Part III –Planning Poker (I) Planning Poker A certain task is presented. Every developer thinks about the task and how long it willtake himself to implement it, all things considered. Every developer privately chooses a card from the deck withcards for 0, ½, 1, 2, 3, 5, 8, 13, 20, 40 and 100 hours. All cards are simultaneously uncovered. High and low estimates are discussed. The estimation process is repeated until convergence. Note: A task should take about 6 hours to implement, sothat a User Story takes a couple of days.15.04.2012Andreas Schroeder36

Part III –Planning Poker (II) The goal is convergence. The team must come up with a single estimate. If the estimates differ a lot, this indicates (probably) hiddenassumptions and less confidence. Thus, a second goal is to uncover assumptions .about what is part of a story and what is not .about the skills required or the need to acquire them first .about the complexity of the task This might require asking the customer for clarification. And, a third goal is to transfer knowledge.15.04.2012Andreas Schroeder37

Part III –Estimating (III) Meaningful estimation requires knowledge about the existing codebase the effort involved in using the libraries and technologies It is borderline impossible to come up with meaningfulestimates if these factors are completely unknown. Therefore, get familiar with the technologies before Schroeder38

Part III –Summary Requirements are captured as Product Backlog Items. User Stories are customer-oriented. Issues capture more technical things. The Product Backlog is never complete. The Product Owner assigns priorities to the Items,indicating which functionality should be implemented first. Product Backlog Items are split into tasks. Tasks, and thereby Product Backlog Items, are estimated. The aim is confidence by all developers .and getting rid of assumptions.15.04.2012Andreas Schroeder39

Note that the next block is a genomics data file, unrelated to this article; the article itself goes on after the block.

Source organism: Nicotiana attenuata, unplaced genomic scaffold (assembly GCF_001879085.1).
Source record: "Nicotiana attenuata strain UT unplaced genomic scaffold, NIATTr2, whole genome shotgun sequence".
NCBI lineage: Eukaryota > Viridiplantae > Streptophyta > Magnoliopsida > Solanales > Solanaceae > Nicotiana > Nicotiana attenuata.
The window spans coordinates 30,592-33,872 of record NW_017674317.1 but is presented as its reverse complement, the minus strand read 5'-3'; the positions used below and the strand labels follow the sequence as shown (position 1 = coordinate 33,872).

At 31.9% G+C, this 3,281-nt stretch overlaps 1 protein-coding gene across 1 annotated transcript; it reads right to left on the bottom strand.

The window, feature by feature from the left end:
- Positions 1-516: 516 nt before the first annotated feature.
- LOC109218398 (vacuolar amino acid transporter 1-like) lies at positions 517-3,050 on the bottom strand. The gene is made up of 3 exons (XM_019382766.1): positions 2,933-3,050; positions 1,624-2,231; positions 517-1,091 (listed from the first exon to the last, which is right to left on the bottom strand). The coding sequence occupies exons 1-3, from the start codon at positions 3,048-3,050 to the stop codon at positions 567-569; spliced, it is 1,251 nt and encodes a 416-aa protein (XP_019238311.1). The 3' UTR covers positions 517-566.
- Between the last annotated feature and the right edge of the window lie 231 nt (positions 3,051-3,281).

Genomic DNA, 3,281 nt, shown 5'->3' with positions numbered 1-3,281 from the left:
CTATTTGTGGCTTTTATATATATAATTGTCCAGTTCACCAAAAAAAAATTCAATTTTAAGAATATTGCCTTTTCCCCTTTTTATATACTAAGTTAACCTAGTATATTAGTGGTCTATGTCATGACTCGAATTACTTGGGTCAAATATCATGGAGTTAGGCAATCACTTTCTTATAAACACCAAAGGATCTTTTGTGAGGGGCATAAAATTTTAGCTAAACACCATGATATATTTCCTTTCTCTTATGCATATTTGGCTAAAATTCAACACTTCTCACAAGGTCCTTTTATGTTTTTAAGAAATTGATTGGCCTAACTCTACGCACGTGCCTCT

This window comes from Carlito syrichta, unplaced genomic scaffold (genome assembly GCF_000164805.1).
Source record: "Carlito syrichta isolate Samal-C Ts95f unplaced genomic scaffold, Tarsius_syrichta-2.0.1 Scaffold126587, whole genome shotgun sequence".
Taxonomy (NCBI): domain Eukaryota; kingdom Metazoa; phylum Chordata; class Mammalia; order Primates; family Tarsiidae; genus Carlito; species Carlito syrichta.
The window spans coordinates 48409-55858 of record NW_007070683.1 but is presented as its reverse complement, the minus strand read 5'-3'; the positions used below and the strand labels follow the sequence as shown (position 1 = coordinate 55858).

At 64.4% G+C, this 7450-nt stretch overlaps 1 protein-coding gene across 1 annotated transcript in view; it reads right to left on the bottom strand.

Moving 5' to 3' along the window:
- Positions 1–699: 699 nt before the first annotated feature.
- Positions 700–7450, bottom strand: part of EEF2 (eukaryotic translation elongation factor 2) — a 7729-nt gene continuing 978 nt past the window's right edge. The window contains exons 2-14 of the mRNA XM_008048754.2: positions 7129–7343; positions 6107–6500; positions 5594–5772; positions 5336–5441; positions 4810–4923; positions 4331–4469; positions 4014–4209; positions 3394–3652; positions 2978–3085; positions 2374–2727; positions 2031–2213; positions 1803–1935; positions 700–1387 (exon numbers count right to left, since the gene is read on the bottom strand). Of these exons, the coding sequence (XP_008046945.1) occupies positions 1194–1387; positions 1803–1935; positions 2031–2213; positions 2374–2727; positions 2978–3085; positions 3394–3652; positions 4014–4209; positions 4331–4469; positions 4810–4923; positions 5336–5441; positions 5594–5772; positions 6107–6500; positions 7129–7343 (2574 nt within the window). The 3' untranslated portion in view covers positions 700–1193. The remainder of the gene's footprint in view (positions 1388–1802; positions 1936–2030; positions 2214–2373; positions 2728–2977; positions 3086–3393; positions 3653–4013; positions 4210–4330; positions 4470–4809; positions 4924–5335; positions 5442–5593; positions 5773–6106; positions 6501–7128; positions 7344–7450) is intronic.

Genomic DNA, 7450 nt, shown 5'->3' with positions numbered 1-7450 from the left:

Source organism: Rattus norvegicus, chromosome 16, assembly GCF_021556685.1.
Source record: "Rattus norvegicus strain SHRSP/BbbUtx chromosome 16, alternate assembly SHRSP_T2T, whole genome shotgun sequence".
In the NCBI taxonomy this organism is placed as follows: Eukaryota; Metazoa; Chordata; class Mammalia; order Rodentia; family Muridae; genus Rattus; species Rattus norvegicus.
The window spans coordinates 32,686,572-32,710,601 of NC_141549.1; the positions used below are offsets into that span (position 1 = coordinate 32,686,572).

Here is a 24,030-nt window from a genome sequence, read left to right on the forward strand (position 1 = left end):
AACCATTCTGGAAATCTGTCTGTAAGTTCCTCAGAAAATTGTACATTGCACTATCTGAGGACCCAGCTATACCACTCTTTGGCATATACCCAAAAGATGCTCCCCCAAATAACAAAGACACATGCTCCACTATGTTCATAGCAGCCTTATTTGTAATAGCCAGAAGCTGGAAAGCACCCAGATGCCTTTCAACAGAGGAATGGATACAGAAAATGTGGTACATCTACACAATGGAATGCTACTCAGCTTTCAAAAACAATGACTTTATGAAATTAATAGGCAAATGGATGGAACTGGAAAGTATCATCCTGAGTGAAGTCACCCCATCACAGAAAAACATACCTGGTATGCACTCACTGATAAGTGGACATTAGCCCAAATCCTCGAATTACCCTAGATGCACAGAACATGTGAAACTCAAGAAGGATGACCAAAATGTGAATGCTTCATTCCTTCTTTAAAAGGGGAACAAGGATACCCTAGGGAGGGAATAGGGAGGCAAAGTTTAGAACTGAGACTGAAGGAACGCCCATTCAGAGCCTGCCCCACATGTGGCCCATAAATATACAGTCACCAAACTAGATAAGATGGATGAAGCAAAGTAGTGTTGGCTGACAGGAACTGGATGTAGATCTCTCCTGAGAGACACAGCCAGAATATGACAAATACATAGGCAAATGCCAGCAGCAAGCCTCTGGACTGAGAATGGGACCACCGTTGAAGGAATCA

Part IV/VI. Planning and Controlling theProcess15.04.2012Andreas Schroeder40

Part IV –Agile paradigmChange is the only constant in SW development Requirements, Estimates, and Priorities might change –but this is considered in the process and dealt with in acontrolled way. Releases. Our process is based on releases which takeabout three months. A release of the software is a self-contained set of functions. Sprints. Each release is split into Sprints which take aboutfour weeks.15.04.2012Andreas Schroeder41

Part IV –Sprint Fixed period of time: four weeks Fixed set of functionality to accomplish Sprint Goal Sprint Backlog During Sprint 15.04.2012No interferences with the development workNo additional functionalityNo new technologiesFree timing for the Scrum TeamAndreas Schroeder42

Part IV –Sprint activities Sprint Planning Meeting Assigning Product Backlog Items Determining Velocity Development work Holding Daily Scrum Meetings Updating Whiteboard and Burn-Down-Chart Sprint Review Demoing the piece of running software Sprint Retrospective Learning from the past15.04.2012Andreas Schroeder43

Part IV –Sprint Planning Meeting Fixed timeframe: eight hours (for a four week Sprint) Everybody may attend. The goal is to decide what will be done how it will be done That basically means assigning Product Backlog Items tothe Sprint as Sprint Backlog Items and planning how torealize them.15.04.2012Andreas Schroeder44

Part IV –Planning User StoriesThe Sprint Planning Meeting isthe main meeting for planning the Sprint! Which means. estimate and pick User Stories, discuss realization approach (with UML sketches), split User Stories into reasonable tasks, assign tasks to team members. But: How many Product Backlog Items fit into a Sprint?15.04.2012Andreas Schroeder45

Part IV –Assigning Items: Reality In principle, the available days are four weeks i.e. 20 workingdays multiplied by the number of developers (e.g. 3):3 x 20 60 days However: Estimates are based on ideal days or hours.Unfortunately, the real world keeps intruding with 15.04.2012Installing SoftwareTeam CommunicationPaperworkHardware breakdownsSickness and HolidaysAndreas Schroeder46